Rare diseases occur worldwide but little is known about their specific prevalences. A new database makes it possible to generate valid figures for the first time. According to this database, up to 300 million people worldwide are currently affected by a rare disease.
The Orphanet database of INSERM (French: Institut National de la Santé et de la Recherche Médicale) is the world's first coordinated database on rare diseases. The data is mainly fed by information from relevant publications.
Rare diseases are defined as diseases affecting less than 5 people per 10,000. So far, there have been very few epidemiological studies on this topic and population statistics have rarely been used to evaluate the data. This has made it impossible to estimate the global prevalence of these diseases.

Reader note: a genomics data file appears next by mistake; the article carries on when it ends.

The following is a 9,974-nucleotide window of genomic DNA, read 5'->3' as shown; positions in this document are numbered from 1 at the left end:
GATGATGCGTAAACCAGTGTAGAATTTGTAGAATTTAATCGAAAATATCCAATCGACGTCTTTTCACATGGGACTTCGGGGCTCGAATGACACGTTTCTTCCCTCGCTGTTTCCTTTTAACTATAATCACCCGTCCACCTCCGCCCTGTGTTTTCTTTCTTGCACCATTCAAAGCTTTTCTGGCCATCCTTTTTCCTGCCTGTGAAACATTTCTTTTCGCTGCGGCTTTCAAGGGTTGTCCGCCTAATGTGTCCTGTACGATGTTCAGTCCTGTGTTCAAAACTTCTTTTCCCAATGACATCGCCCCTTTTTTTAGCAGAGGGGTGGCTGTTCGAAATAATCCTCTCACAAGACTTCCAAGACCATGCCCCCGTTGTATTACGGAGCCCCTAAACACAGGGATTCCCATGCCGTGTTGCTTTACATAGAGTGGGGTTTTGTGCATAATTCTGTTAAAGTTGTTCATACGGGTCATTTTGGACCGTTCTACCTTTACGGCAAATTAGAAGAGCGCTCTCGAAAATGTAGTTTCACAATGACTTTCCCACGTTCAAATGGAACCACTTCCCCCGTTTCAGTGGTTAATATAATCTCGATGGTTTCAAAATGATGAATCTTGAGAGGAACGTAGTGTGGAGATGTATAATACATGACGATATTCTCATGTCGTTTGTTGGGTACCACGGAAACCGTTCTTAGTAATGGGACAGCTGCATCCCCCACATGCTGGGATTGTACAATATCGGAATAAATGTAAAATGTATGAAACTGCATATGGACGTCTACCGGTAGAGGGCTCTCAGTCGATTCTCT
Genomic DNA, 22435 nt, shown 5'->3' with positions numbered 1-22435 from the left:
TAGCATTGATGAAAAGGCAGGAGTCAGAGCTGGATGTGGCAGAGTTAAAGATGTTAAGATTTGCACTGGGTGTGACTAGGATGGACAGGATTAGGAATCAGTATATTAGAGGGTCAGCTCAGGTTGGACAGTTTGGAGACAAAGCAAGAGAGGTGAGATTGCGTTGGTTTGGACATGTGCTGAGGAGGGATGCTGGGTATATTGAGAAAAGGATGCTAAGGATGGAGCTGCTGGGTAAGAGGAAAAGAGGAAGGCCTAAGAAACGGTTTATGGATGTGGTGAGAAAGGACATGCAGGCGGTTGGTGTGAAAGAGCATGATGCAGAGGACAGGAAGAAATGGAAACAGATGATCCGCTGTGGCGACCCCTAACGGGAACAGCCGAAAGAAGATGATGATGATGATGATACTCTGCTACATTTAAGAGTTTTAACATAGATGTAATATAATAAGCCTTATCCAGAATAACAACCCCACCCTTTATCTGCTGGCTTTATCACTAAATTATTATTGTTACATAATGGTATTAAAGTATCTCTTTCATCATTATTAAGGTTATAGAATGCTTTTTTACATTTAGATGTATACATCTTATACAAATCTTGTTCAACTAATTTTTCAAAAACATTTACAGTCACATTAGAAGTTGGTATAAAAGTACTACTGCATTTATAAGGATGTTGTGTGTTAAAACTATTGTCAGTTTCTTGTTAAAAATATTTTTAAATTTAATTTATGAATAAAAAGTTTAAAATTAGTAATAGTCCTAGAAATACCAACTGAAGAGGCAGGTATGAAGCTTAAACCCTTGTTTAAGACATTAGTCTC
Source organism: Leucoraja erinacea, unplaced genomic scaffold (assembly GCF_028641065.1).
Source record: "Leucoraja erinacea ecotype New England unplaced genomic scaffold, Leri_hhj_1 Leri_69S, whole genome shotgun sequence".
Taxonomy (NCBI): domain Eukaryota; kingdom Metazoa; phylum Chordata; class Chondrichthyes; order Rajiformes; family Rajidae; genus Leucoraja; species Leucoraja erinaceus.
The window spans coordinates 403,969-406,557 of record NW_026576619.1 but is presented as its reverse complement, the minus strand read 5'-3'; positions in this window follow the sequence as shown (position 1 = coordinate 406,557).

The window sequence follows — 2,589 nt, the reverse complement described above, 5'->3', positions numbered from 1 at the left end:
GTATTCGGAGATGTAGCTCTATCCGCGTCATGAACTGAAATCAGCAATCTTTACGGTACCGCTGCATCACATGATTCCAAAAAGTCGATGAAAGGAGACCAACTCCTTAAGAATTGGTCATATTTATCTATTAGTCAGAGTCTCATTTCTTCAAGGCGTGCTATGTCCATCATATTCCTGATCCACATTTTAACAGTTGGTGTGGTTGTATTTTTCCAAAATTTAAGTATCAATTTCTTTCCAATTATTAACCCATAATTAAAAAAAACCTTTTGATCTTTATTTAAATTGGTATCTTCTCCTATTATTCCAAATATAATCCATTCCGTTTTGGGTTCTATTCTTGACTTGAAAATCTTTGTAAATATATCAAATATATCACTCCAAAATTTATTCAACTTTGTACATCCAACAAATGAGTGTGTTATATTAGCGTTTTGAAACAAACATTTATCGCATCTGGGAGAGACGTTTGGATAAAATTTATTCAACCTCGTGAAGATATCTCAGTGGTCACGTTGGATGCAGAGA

Originally founded in 1997, INSERM now comprises partners from 40 countries, mainly in Europe. In the present study, the scientists examined data sets on a total of 3,585 rare diseases. However, rare tumors, infections or consequences of poisoning were excluded.
The database estimates that about 4% of the world's population currently suffers from a rare disease. In human terms, this is over 300 million people. Of all the diseases studied, more than 80% are found in only 149 of these rare diseases. 72% are also genetically determined.
In summary, rare diseases are not so rare. However, many of these diseases and thus also those affected themselves are not so visible in public discourse, media, policies, and health systems. In the end, this often means that they are inadequately cared for within the health system, receive little support, or are even not provided any financial support or reimbursement for existing therapeutic approaches, which can be extraordinarily expensive.
Valid estimates of the number of patients affected by rare diseases are therefore a first step towards intensifying research into these diseases in the future, but above all towards providing them with the best possible treatment.